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MG MGF Technical - Burst Cylinder Head
|Just got the worst news about my 1998 VVC and looking for some kind of explanation.|
Been checking oil and water weekly, with no usage and no oil in water or water in oil. Also keping careful eye on temperature gauges before booting it.
Suddenly without any warning white smoke pouring out of engine compartment after a very short trip. Called my brother (my mechanic) and he accuses me of letting it run short of water. Yet only checked 5 days earlier and 50 miles ago.
Now when fill water tank, water pours out head at RHS. Told that taking head apart very complicated and not to be attempted by ordinary mechanic, therefore bill of £400-£1100.
Any suggestion as to how this happened?
|mg specialistne - Smoke or Steam?|
It has all the signs of a head gasget failure (HGF) which has been a fairly common problem with the F (VVC and MPi).
A simple HGF is normally a breach at the right hand side letting water out and is easy to fix (but needs a skilled mechanic).
There will only be signs of oil in water if the gasket is breached between an oilway and a waterway.
If a simple HGF and no collerateral damage then cost should be down at the
|Contributing factors for HGF are (or could be): |
*MG Rover using plastic dowels for alignment (allows sideways movement) These are now metal (make sure these are upgraded when the gasket is replaced)
*The covoluted cooling path within the 'F' which can lead to localised hot spots which contribute to failure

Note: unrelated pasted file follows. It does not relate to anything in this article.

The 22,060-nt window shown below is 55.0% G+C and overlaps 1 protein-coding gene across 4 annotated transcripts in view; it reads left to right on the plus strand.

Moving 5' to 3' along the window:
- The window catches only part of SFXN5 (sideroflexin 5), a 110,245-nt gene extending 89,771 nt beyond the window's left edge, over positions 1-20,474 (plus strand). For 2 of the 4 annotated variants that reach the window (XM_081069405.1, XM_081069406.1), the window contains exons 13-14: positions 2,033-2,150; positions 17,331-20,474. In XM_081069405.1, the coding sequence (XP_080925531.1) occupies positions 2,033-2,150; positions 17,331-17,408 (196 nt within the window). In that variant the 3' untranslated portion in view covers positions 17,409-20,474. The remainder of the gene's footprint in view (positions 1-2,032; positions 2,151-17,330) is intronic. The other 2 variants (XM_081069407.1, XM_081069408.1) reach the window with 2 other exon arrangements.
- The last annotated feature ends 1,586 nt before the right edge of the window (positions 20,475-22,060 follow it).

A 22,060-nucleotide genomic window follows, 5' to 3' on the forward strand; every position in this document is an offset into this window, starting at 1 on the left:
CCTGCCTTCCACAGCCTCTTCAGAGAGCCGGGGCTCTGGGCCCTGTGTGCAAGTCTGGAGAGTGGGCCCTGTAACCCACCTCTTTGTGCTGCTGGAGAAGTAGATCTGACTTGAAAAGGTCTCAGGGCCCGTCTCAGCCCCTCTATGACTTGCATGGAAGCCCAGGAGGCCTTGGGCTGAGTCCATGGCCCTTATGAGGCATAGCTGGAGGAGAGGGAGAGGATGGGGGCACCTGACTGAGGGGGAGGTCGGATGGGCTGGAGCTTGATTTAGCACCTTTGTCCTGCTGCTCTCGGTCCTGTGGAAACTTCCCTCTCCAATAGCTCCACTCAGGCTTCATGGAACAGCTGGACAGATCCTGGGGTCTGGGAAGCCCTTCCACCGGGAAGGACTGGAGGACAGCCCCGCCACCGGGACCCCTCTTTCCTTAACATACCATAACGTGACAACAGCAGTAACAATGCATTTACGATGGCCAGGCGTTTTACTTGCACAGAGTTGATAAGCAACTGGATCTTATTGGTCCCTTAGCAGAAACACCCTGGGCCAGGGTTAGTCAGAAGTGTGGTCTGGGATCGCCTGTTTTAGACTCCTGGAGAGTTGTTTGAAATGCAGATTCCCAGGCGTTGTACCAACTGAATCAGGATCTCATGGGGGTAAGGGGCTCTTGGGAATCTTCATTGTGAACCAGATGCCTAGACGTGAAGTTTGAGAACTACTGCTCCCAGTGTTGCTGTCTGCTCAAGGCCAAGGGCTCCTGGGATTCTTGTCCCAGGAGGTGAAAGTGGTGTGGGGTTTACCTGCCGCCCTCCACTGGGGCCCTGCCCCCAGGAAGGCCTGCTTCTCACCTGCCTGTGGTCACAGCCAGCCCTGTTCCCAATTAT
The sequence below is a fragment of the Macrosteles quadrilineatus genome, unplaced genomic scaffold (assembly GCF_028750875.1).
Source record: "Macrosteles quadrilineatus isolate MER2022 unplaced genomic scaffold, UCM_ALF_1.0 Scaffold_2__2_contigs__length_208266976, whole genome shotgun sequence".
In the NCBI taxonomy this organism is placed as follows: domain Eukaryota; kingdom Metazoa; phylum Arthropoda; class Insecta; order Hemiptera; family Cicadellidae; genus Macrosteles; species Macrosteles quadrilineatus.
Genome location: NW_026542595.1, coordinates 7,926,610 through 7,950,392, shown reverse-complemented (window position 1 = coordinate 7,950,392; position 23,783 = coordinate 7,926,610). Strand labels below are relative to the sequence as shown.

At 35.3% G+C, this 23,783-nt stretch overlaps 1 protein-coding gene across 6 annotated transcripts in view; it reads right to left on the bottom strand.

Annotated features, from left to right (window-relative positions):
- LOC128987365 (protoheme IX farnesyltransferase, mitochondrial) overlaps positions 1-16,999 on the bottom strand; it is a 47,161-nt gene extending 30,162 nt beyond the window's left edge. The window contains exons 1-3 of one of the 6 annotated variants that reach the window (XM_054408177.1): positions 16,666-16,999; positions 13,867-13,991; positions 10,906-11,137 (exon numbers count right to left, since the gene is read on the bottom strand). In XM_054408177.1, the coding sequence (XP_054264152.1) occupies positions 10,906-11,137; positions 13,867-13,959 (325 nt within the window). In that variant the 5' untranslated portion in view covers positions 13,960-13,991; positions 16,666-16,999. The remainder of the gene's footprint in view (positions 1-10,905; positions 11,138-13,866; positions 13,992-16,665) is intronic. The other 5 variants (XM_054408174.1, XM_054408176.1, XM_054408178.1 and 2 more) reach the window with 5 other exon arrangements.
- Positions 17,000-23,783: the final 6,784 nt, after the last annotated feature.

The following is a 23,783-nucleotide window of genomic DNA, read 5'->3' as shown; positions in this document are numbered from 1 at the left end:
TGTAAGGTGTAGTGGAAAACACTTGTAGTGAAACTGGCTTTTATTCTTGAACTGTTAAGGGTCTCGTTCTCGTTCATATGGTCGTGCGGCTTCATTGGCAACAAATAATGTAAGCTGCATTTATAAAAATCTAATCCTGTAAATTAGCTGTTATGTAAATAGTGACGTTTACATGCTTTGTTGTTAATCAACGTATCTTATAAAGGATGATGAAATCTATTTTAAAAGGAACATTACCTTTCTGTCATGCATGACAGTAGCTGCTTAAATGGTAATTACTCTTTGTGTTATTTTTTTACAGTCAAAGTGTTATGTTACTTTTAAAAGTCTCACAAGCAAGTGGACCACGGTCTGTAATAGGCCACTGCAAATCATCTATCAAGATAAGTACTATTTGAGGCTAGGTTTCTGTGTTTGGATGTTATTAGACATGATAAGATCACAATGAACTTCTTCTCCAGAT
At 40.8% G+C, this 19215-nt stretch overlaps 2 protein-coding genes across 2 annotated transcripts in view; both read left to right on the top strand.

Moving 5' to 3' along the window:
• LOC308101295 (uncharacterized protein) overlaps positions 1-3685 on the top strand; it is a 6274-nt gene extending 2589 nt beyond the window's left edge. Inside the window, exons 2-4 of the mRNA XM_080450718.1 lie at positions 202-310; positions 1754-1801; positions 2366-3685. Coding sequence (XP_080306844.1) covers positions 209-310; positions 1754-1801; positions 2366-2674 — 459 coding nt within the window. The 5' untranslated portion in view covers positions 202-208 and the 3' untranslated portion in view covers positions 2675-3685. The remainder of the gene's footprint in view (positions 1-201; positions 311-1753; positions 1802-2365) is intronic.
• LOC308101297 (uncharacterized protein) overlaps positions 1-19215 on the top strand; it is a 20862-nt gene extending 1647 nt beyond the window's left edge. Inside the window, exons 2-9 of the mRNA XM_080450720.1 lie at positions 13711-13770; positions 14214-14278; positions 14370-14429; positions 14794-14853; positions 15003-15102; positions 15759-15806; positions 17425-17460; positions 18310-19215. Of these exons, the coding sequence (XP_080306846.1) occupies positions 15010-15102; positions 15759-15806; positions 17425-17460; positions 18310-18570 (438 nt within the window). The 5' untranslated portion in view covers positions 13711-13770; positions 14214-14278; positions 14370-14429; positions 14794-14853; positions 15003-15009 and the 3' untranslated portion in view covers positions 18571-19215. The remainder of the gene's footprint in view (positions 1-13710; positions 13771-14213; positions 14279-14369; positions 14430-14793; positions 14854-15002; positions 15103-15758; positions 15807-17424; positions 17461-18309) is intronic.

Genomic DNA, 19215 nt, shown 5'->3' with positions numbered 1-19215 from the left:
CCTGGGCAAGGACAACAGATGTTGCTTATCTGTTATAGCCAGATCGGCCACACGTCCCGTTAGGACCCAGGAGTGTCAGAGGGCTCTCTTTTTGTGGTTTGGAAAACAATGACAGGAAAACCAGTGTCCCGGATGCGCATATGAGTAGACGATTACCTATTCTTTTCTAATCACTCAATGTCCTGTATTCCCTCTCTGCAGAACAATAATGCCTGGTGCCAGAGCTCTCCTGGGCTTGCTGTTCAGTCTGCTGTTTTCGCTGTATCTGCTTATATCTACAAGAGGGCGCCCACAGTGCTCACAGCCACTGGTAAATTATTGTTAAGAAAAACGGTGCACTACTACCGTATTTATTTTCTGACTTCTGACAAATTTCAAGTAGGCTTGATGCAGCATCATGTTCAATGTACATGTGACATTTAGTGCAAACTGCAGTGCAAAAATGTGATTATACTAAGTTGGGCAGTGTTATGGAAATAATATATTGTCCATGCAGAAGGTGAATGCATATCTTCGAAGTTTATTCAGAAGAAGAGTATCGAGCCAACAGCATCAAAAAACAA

* Incorrect replacement of the coolant (or more accurately, bleeding of the cooling system) which creates big hot spots (failure normally occurs pretty soon after a coolant change in these cases)
* Pressure build-up due to coolant cap failing and not releasing pressure, leading to failure
* Flimsey gasket (now also replaced with an improved version I believe)
Rover dealer should be able to get you a price on replacement and skim. As yours is a '98, if you've not had the 5 year service done yet, get it done with the gasket (replace drive belts).
Sounds like you've been a careful driver, and you're not the only one to suffer HGF. There are quite a few people here who can testify to HGF's for a number of reasons, none to do with negligence.
Tell your brother it's a 'known' problem with the 'F', which MGR have tried to 'unofficially' address through the uprating of the gasket components. If you're brother is a competent mechanic, I wouldn't have thought that replacing the gasket would be beyond him though.
I've now got my fingers crossed for my '98 VVC as you're not the first at this age.
> Are there any MG specialists in your area?
Closest specialist is probably Mike Satur, however MGR may be able to do it for you. Brother might do a better job, and he can always ask here if he has any queries about parts of the job!
|>Tell your brother it's a 'known' problem with the 'F',|
Sorry about the problem. Even careful drivers can't overcome sudden appearance of failures.